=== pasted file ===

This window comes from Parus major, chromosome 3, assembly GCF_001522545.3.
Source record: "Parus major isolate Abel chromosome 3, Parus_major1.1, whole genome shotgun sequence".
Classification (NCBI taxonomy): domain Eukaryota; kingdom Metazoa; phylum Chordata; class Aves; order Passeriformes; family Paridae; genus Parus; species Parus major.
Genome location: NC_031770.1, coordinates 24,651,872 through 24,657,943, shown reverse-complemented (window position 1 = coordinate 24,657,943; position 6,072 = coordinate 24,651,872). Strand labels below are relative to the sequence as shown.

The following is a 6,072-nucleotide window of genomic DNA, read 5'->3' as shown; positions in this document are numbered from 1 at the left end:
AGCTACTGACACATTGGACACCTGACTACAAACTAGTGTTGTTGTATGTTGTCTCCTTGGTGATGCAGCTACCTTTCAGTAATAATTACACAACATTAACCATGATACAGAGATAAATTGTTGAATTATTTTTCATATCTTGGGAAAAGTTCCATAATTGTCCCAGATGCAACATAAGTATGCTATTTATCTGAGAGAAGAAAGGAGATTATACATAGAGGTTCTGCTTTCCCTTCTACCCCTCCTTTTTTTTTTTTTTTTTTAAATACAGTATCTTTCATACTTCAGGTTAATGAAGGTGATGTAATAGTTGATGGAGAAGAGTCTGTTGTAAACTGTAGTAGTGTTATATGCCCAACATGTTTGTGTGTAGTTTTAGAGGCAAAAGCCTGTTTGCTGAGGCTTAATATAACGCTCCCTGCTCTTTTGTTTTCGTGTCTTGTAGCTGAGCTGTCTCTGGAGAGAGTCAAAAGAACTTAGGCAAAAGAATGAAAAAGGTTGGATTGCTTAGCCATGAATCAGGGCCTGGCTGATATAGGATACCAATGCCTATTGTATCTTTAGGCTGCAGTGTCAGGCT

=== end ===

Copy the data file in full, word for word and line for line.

This window comes from Parus major, chromosome 3, assembly GCF_001522545.3.
Source record: "Parus major isolate Abel chromosome 3, Parus_major1.1, whole genome shotgun sequence".
Classification (NCBI taxonomy): domain Eukaryota; kingdom Metazoa; phylum Chordata; class Aves; order Passeriformes; family Paridae; genus Parus; species Parus major.
Genome location: NC_031770.1, coordinates 24,651,872 through 24,657,943, shown reverse-complemented (window position 1 = coordinate 24,657,943; position 6,072 = coordinate 24,651,872). Strand labels below are relative to the sequence as shown.

The following is a 6,072-nucleotide window of genomic DNA, read 5'->3' as shown; positions in this document are numbered from 1 at the left end:
AGCTACTGACACATTGGACACCTGACTACAAACTAGTGTTGTTGTATGTTGTCTCCTTGGTGATGCAGCTACCTTTCAGTAATAATTACACAACATTAACCATGATACAGAGATAAATTGTTGAATTATTTTTCATATCTTGGGAAAAGTTCCATAATTGTCCCAGATGCAACATAAGTATGCTATTTATCTGAGAGAAGAAAGGAGATTATACATAGAGGTTCTGCTTTCCCTTCTACCCCTCCTTTTTTTTTTTTTTTTTTAAATACAGTATCTTTCATACTTCAGGTTAATGAAGGTGATGTAATAGTTGATGGAGAAGAGTCTGTTGTAAACTGTAGTAGTGTTATATGCCCAACATGTTTGTGTGTAGTTTTAGAGGCAAAAGCCTGTTTGCTGAGGCTTAATATAACGCTCCCTGCTCTTTTGTTTTCGTGTCTTGTAGCTGAGCTGTCTCTGGAGAGAGTCAAAAGAACTTAGGCAAAAGAATGAAAAAGGTTGGATTGCTTAGCCATGAATCAGGGCCTGGCTGATATAGGATACCAATGCCTATTGTATCTTTAGGCTGCAGTGTCAGGCT